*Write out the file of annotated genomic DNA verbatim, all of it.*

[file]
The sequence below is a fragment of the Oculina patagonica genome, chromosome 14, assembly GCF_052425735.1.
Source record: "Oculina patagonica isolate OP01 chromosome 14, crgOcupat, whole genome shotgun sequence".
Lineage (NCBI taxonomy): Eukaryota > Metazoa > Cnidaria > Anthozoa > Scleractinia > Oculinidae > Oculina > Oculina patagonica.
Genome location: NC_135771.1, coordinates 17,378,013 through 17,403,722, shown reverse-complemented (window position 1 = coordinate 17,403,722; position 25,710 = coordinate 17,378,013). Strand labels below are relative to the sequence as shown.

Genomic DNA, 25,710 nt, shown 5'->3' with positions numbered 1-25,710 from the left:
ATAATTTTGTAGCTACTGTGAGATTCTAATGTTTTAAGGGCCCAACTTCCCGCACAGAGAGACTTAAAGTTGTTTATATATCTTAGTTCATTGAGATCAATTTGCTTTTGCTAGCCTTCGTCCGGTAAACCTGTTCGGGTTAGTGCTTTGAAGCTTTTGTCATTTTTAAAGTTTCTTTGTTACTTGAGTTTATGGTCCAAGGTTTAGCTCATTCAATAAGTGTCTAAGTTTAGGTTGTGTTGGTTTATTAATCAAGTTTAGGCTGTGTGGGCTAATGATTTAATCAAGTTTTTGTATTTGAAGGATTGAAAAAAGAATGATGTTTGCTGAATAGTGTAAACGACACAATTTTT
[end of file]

The sequence below is a fragment of the Oculina patagonica genome, chromosome 14, assembly GCF_052425735.1.
Source record: "Oculina patagonica isolate OP01 chromosome 14, crgOcupat, whole genome shotgun sequence".
Lineage (NCBI taxonomy): Eukaryota > Metazoa > Cnidaria > Anthozoa > Scleractinia > Oculinidae > Oculina > Oculina patagonica.
Genome location: NC_135771.1, coordinates 17,378,013 through 17,403,722, shown reverse-complemented (window position 1 = coordinate 17,403,722; position 25,710 = coordinate 17,378,013). Strand labels below are relative to the sequence as shown.

Genomic DNA, 25,710 nt, shown 5'->3' with positions numbered 1-25,710 from the left:
ATAATTTTGTAGCTACTGTGAGATTCTAATGTTTTAAGGGCCCAACTTCCCGCACAGAGAGACTTAAAGTTGTTTATATATCTTAGTTCATTGAGATCAATTTGCTTTTGCTAGCCTTCGTCCGGTAAACCTGTTCGGGTTAGTGCTTTGAAGCTTTTGTCATTTTTAAAGTTTCTTTGTTACTTGAGTTTATGGTCCAAGGTTTAGCTCATTCAATAAGTGTCTAAGTTTAGGTTGTGTTGGTTTATTAATCAAGTTTAGGCTGTGTGGGCTAATGATTTAATCAAGTTTTTGTATTTGAAGGATTGAAAAAAGAATGATGTTTGCTGAATAGTGTAAACGACACAATTTTT